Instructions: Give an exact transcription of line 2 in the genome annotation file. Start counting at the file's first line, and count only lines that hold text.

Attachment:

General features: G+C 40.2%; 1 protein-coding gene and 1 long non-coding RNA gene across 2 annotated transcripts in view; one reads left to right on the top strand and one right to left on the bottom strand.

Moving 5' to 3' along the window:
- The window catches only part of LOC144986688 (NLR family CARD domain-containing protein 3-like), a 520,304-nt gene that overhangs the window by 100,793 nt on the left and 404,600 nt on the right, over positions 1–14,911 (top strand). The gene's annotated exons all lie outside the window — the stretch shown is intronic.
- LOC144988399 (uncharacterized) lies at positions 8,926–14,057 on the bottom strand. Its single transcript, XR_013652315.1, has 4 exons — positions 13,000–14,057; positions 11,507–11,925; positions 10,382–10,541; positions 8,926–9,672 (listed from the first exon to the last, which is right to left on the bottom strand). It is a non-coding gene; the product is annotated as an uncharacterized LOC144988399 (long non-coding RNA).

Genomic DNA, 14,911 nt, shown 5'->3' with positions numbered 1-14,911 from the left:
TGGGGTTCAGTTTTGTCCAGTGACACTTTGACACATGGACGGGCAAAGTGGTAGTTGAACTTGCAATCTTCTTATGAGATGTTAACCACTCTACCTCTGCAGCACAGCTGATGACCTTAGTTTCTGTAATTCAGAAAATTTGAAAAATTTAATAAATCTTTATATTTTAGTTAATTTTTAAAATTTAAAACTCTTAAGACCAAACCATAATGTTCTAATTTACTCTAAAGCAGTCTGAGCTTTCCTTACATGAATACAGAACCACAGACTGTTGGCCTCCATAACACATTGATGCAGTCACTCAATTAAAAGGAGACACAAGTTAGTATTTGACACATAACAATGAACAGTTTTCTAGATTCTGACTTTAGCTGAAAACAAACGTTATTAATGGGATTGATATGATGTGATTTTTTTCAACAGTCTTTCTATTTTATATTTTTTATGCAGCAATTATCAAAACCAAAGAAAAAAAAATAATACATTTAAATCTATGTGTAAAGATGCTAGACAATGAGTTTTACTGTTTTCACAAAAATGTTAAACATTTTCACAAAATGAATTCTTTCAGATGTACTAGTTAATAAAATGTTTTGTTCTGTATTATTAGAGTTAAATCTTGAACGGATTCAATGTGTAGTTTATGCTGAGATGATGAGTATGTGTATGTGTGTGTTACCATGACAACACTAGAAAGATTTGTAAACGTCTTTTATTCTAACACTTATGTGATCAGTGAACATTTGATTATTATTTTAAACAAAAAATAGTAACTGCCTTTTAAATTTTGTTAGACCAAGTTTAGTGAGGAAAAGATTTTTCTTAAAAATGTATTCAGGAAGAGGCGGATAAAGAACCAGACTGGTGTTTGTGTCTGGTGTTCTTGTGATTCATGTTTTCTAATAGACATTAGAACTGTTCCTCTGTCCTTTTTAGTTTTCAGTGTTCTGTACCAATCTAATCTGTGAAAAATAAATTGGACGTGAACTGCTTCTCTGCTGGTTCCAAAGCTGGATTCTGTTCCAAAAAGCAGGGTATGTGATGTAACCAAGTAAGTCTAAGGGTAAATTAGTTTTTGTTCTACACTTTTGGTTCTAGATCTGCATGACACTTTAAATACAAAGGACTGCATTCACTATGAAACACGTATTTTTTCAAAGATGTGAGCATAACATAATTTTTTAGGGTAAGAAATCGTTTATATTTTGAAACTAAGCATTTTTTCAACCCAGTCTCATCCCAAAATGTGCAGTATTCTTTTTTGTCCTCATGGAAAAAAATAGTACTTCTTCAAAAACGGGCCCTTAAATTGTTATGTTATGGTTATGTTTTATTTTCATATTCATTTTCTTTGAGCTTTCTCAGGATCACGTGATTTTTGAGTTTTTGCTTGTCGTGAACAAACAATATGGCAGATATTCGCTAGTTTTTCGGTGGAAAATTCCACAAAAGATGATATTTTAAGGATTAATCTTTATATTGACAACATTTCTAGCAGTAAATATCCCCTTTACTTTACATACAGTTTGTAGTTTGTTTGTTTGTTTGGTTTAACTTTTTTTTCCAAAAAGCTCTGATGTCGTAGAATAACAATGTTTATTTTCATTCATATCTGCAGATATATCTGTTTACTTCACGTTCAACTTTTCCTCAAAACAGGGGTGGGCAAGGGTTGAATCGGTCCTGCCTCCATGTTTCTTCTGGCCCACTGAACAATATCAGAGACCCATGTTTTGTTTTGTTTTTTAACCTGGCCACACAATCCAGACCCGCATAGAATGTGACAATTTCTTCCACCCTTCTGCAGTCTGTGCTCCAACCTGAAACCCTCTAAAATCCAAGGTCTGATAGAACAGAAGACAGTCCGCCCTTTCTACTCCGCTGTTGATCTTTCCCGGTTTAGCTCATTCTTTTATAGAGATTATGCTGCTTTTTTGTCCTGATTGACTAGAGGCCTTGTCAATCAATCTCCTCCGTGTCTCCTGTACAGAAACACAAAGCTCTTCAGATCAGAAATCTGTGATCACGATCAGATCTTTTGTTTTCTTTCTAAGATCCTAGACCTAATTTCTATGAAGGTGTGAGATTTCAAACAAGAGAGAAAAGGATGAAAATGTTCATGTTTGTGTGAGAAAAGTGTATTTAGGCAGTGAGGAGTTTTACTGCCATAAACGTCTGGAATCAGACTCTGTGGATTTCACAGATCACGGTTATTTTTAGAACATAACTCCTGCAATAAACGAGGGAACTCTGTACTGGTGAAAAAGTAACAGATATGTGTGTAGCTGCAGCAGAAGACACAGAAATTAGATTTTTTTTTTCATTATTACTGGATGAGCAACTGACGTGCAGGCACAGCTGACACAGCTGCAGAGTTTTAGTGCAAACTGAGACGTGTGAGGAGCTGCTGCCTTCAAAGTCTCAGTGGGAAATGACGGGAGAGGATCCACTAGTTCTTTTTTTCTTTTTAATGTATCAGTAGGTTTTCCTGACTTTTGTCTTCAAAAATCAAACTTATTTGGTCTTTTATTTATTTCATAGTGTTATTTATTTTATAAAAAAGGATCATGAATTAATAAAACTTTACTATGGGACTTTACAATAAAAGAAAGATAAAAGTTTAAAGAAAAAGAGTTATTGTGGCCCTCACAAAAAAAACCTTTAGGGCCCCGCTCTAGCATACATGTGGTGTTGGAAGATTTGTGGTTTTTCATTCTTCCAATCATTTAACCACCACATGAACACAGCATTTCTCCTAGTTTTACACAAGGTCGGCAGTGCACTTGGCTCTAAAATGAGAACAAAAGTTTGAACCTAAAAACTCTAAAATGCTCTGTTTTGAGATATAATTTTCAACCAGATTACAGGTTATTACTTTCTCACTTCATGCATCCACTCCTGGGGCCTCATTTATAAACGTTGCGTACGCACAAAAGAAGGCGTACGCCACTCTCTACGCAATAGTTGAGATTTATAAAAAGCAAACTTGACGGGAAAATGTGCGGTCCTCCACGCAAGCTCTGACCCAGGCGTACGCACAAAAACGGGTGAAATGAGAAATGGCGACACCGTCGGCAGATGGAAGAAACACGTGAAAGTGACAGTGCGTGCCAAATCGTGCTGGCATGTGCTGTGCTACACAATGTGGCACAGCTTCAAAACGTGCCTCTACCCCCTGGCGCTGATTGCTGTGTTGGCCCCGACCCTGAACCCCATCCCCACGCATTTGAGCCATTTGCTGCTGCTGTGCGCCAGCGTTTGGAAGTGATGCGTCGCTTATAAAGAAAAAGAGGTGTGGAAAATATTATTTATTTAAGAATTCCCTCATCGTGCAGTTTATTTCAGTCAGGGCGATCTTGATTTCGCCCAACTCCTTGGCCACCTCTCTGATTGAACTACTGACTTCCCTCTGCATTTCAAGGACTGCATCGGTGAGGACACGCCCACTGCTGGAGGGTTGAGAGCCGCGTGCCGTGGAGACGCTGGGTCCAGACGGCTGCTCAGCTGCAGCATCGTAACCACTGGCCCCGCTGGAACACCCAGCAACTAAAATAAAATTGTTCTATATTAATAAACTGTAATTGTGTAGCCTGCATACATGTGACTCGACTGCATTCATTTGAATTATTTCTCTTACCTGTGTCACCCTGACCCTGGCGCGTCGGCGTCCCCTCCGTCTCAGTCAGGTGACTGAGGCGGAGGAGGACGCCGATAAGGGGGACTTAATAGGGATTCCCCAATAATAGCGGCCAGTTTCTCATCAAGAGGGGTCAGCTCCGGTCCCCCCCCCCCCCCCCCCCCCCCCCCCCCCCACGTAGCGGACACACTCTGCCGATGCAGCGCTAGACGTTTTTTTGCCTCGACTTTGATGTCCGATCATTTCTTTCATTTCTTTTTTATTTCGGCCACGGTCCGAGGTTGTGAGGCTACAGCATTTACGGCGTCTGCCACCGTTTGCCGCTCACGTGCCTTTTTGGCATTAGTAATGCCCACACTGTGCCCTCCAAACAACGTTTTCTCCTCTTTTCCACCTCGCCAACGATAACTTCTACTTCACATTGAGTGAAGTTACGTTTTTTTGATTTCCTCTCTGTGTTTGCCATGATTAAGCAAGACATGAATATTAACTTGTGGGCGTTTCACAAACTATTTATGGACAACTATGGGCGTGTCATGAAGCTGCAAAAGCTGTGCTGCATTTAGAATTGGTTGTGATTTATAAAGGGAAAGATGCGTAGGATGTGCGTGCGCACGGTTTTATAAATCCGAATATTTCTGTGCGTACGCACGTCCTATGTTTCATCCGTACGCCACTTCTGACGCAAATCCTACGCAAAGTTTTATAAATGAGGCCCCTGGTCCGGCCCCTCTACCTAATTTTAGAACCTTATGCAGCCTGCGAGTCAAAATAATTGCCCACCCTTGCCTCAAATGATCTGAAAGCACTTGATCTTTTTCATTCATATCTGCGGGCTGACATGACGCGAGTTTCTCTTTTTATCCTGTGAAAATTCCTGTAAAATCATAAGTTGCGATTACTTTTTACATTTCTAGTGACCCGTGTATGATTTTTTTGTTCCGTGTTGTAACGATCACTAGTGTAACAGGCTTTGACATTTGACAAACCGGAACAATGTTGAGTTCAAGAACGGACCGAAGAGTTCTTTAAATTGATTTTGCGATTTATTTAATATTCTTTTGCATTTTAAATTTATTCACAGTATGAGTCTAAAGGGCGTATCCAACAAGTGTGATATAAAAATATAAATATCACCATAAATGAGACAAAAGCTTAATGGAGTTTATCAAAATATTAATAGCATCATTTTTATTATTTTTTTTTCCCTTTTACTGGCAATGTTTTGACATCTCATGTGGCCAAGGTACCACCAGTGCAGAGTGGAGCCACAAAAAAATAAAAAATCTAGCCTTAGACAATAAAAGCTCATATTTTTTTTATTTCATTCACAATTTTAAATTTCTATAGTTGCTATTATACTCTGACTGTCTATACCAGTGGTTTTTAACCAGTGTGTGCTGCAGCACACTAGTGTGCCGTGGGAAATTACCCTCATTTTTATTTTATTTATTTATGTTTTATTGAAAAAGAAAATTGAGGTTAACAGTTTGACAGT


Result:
Moving 5' to 3' along the window: